New member
Aug 8, 2011
PsychicTaco115 said:
As the title says, I'll be moving to my dorm for my first year of college this Saturday...

I'm not sure how the feels should be...

What was it like for you, leaving off to go somewhere new? Any tips and tricks for successful colleging?
My sister's going to college as well.

Out of curiosity, where are you going?

OT: Don't fuck around seems like good advice. You shouldn't have a stick up your ass during your free time, but also make sure that you have the right amount of studying time depending on your major (which in 9/10 cases is lots).

When it comes to social environments, college is totally different from high school. There's a club or informal group for any passion or niche, and people are always looking for new friends and hangout opportunities, so (once again, if you have the time) make the most of it.


New member
Mar 9, 2010
What's your major? That is actually significant for getting good advice.

Balance fun with your studies. If you're feeling just a little behind, yet are tired from working so hard, but are still going to some, but not all, social events, then you've probably got it about right.

It's also easy coming out of high school to think your class schedule looks a lot more sparse than it really is. You may not have as many hours scheduled for class as you think you should, but all those hours are open because they fill up later. They really fill up.

If a class regularly has optional homework, do it or drop the class. I thought I had a handle on this one subject and didn't bother with the optional homework because it all seemed so easy in class. Thought I did poorer than expected on the first exam, figured I still got at least 85% though. The exam came back with a big red 49% at the top. Do the homework or drop the class.

Take a geology class for your general science if one is offered; they usually have field trips. Often, these are weekend camping trips. You camp in national parks over the weekend and get credits for it. There are also usually stand-alone trips offered through the term that are a day to a weekend long, also for credit. Plus geology is a pretty cool science, especially if you're into Minecraft or Dwarf Fortress.

Do not stay in your dorm all the time. Play games alone only when you have 30 spare minutes or so and nothing better to do with it. Free time is much better invested outside your dorm. Hang out with or meet new friends, go to the recreation center (you've already paid to be a member with your student fees, so use it! Swim, play sports, rock climb, work out, whatever, just don't waste it). You can game just as easily when you're out of college.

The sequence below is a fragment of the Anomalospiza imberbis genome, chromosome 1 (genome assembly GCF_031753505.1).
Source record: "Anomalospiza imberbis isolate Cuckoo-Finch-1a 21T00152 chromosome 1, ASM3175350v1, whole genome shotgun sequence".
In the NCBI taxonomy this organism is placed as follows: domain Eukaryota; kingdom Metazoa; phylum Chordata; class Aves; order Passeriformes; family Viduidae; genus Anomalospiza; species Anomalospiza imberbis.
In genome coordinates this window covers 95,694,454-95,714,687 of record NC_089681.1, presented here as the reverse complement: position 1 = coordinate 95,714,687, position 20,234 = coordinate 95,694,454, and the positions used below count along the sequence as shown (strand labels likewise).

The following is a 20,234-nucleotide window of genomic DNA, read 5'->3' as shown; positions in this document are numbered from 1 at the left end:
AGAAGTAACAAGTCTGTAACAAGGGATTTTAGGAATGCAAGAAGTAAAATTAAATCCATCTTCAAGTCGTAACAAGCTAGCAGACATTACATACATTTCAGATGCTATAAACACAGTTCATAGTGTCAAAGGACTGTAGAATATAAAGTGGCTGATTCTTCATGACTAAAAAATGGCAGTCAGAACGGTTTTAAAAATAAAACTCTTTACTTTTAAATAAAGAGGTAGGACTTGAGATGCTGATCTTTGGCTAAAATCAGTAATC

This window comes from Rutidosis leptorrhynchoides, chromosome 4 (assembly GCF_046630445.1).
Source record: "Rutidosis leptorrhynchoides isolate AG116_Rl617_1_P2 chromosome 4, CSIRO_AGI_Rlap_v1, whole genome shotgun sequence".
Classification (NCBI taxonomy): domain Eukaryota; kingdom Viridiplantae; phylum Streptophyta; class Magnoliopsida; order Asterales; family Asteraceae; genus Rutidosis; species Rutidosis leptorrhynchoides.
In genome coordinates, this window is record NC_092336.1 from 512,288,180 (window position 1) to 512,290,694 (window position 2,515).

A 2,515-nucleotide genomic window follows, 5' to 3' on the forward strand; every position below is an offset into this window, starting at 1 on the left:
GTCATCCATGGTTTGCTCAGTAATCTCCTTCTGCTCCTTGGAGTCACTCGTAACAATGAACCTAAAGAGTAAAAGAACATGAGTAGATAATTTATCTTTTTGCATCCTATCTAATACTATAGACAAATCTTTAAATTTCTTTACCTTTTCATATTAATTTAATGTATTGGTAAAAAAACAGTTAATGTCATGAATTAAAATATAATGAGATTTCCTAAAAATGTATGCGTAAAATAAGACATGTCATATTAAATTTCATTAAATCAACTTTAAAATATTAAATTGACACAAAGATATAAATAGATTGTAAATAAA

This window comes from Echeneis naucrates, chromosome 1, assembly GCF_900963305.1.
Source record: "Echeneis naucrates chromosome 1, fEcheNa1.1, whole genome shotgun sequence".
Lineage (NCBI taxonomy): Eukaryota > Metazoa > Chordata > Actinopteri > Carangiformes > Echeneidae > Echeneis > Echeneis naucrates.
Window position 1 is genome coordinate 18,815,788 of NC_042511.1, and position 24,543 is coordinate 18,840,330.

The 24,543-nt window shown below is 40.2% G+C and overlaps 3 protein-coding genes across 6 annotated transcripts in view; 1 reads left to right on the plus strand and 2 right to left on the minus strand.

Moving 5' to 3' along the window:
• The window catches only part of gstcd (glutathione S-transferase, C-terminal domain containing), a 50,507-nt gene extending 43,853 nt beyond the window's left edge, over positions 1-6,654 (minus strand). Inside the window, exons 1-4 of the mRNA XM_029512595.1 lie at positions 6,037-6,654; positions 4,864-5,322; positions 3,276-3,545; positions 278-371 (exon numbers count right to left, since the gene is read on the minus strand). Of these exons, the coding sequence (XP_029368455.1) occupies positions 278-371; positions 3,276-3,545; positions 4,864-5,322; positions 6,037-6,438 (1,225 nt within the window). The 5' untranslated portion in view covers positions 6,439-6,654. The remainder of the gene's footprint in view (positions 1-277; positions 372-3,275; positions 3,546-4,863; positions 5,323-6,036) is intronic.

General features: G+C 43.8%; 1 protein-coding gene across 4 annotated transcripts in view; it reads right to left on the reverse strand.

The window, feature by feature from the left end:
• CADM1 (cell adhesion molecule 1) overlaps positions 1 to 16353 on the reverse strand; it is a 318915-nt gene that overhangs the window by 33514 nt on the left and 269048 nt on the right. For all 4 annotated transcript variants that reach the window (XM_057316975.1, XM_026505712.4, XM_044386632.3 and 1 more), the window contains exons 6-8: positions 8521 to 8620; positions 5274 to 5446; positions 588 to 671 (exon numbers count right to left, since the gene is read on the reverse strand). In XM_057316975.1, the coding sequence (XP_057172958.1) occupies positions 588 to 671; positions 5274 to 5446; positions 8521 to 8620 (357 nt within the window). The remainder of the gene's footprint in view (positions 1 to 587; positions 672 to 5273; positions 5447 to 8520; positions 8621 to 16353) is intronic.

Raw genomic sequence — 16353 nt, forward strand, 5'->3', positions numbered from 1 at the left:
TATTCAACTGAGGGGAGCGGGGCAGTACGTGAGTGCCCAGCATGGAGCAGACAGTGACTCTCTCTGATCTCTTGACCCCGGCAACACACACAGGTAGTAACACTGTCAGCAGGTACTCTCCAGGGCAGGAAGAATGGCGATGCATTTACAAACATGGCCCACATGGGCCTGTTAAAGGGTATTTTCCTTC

Do not assume that people will handle your paperwork correctly. Double-check the administrators on everything that pertains to you; I've been mistakenly dropped from classes without being told and had my major changed from geology to biology on my graduation form. Assume that no one in the administrative building is capable of doing their job, but don't be a jerk about it, just check their work.

Make friends with the secretary of your department; when bad things happen, they are your best chance of fixing it, even if it means going slightly outside the regular procedure. They will cut through red tape and make shit happen for you. Piss them off at your own peril.

Don't brown-nose, but show your adviser or the profs you work most with that you are reliable and do good work. You'll be asking them for letters of recommendation later.

Learn email etiquette if you don't already know it.

Don't browse porn on lab computers. Assume everyone else does and treat them as the keylogging password collectors they likely are, especially in dorm computer labs or other high-use areas.

Try to have an exit strategy if you can. Very few do, and most make it afterward, but having a post-graduation plan will give you a lot of peace of mind during your last terms.